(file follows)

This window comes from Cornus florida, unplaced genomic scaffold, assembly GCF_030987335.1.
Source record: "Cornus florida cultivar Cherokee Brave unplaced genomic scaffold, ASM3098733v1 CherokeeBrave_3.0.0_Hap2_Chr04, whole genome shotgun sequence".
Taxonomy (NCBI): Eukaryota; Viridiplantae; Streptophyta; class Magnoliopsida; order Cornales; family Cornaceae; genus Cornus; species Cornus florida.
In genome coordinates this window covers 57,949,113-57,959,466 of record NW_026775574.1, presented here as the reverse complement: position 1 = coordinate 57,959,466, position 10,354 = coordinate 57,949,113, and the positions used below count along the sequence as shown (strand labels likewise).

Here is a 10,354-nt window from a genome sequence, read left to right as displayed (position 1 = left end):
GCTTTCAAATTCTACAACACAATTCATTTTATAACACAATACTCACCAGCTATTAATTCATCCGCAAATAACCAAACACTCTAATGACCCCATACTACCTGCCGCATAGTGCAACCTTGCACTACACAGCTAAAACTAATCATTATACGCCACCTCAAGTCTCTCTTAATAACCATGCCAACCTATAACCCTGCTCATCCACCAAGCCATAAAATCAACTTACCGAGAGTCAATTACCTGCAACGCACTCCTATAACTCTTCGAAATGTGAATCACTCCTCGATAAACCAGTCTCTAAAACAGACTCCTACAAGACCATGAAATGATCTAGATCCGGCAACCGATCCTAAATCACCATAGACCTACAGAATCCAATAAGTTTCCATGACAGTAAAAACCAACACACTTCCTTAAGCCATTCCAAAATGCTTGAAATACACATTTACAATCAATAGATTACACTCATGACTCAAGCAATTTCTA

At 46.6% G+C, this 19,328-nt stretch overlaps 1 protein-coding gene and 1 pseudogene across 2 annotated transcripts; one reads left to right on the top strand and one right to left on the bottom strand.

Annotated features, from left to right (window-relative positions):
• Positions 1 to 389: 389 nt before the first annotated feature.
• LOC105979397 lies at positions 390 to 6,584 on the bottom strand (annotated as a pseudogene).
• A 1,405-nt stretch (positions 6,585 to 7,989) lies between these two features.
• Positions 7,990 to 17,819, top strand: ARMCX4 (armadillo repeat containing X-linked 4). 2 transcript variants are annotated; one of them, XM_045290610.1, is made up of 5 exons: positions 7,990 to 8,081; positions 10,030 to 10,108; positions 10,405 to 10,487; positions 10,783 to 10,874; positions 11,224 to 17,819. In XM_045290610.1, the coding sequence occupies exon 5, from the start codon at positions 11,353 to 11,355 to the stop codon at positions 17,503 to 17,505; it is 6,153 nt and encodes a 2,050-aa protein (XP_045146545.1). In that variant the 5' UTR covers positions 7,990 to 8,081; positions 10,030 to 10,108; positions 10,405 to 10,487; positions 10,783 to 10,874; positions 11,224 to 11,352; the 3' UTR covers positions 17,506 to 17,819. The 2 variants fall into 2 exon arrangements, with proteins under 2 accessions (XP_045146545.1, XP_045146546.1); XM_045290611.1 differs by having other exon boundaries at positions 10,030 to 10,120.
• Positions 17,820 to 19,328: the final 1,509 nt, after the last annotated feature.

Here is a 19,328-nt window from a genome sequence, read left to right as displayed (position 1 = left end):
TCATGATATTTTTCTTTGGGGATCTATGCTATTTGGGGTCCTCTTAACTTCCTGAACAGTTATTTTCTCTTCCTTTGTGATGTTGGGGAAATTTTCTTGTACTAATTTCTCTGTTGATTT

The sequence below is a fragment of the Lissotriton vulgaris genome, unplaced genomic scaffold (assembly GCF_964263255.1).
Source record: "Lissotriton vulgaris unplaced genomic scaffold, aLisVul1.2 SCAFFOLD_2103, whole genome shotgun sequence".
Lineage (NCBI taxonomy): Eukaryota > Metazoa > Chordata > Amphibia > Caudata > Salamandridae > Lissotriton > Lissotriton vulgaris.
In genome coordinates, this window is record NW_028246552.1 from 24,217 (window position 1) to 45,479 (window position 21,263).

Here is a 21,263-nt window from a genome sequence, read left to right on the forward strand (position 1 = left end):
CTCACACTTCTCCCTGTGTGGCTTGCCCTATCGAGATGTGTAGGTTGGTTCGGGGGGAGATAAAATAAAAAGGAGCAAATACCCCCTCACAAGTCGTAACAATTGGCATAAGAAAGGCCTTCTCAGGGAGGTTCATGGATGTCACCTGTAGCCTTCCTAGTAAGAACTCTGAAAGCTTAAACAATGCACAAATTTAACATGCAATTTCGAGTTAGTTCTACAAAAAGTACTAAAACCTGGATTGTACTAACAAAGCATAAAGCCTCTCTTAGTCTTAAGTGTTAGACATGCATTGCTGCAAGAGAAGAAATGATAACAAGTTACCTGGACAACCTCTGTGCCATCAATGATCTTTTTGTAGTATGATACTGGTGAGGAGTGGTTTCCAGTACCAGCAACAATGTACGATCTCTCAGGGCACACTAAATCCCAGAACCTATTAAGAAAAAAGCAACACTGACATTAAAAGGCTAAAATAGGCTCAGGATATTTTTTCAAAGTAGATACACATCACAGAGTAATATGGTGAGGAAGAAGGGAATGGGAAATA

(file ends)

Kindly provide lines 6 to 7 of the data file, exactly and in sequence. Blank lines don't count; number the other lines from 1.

GCTTTCAAATTCTACAACACAATTCATTTTATAACACAATACTCACCAGCTATTAATTCATCCGCAAATAACCAAACACTCTAATGACCCCATACTACCTGCCGCATAGTGCAACCTTGCACTACACAGCTAAAACTAATCATTATACGCCACCTCAAGTCTCTCTTAATAACCATGCCAACCTATAACCCTGCTCATCCACCAAGCCATAAAATCAACTTACCGAGAGTCAATTACCTGCAACGCACTCCTATAACTCTTCGAAATGTGAATCACTCCTCGATAAACCAGTCTCTAAAACAGACTCCTACAAGACCATGAAATGATCTAGATCCGGCAACCGATCCTAAATCACCATAGACCTACAGAATCCAATAAGTTTCCATGACAGTAAAAACCAACACACTTCCTTAAGCCATTCCAAAATGCTTGAAATACACATTTACAATCAATAGATTACACTCATGACTCAAGCAATTTCTA

At 46.6% G+C, this 19,328-nt stretch overlaps 1 protein-coding gene and 1 pseudogene across 2 annotated transcripts; one reads left to right on the top strand and one right to left on the bottom strand.